ABO Transfusion Protocols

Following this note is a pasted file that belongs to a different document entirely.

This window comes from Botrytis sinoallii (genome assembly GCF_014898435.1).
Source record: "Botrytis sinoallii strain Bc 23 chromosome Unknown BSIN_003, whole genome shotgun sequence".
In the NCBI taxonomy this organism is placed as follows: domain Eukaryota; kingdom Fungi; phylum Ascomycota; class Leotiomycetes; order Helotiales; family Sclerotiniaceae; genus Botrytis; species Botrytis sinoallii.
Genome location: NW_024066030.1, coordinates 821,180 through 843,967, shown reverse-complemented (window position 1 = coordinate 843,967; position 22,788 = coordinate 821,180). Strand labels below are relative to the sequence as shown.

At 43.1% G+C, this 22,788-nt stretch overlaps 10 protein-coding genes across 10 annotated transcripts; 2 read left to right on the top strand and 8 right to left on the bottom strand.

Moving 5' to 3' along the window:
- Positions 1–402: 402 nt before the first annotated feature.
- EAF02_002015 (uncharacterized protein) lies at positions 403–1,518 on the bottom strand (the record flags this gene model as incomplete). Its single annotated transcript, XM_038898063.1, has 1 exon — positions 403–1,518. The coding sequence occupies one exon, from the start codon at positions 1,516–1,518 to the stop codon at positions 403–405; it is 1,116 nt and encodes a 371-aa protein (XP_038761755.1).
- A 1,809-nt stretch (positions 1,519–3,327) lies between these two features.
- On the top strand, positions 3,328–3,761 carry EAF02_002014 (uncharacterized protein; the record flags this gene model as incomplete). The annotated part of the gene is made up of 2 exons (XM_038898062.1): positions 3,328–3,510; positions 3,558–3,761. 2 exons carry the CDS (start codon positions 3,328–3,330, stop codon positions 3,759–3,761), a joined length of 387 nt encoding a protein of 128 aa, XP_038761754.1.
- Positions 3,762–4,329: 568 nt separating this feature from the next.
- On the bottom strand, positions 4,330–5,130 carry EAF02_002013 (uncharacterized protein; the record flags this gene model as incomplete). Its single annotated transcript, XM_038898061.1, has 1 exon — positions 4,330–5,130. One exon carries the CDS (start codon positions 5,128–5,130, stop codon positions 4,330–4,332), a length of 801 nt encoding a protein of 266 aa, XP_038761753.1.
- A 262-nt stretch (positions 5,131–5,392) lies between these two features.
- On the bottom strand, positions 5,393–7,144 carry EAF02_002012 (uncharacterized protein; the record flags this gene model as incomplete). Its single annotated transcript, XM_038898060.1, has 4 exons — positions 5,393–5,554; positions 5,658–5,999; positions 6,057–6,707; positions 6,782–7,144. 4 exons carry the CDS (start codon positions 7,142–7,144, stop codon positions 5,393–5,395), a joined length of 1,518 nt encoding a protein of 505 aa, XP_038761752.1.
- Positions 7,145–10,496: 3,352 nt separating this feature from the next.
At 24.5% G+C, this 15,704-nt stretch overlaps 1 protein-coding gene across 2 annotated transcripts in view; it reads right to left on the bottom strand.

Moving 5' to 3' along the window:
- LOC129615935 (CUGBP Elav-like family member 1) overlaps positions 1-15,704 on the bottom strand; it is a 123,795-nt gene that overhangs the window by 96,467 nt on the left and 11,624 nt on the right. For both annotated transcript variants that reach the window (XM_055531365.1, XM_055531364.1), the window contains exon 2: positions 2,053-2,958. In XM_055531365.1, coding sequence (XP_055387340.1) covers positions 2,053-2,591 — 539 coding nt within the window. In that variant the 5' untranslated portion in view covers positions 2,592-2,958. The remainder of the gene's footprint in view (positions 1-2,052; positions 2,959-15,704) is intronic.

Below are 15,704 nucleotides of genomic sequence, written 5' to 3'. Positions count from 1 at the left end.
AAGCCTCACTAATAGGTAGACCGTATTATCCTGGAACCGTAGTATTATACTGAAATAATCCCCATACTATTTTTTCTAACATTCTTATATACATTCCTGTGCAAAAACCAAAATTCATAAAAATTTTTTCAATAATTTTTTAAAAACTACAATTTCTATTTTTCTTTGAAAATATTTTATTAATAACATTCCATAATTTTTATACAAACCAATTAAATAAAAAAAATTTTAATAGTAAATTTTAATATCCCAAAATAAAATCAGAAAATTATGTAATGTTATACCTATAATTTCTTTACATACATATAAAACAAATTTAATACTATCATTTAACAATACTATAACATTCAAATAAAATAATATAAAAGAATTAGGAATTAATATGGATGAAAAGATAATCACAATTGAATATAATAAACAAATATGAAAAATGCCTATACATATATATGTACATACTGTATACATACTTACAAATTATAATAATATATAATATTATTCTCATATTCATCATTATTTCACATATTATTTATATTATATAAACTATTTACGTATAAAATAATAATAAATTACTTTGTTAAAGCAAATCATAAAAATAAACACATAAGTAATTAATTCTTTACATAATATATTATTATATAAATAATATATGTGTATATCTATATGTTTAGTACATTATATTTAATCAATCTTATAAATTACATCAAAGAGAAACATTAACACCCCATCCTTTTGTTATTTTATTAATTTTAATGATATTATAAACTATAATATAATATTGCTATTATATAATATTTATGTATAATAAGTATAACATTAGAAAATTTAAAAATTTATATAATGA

To avoid transfusion reactions, it is best to transfuse only matching blood types; that is, a type B+ recipient should ideally receive blood only from a type B+ donor and so on. That said, in emergency situations, when acute hemorrhage threatens the patient’s life, there may not be time for cross matching to identify blood type. In these cases, blood from a universal donor—an individual with type O blood—may be transfused. Recall that type O erythrocytes do not display A or B antigens. Thus, anti-A or anti-B antibodies that might be circulating in the patient’s blood plasma will not encounter any erythrocyte surface antigens on the donated blood and therefore will not be provoked into a response. One problem with this designation of universal donor is if the O individual had prior exposure to Rh antigen, Rh antibodies may be present in the donated blood. Also, introducing type O blood into an individual with type A, B, or AB blood will nevertheless introduce antibodies against both A and B antigens, as these are always circulating in the type O blood plasma. This may cause problems for the recipient, but because the volume of blood transfused is much lower than the volume of the patient’s own blood, the adverse effects of the relatively few infused plasma antibodies are typically limited. Rh factor also plays a role. If Rh individuals receiving blood have had prior exposure to Rh antigen, antibodies for this antigen may be present in the blood and trigger agglutination to some degree. Although it is always preferable to cross match a patient’s blood before transfusing, in a true life-threatening emergency situation, this is not always possible, and these procedures may be implemented.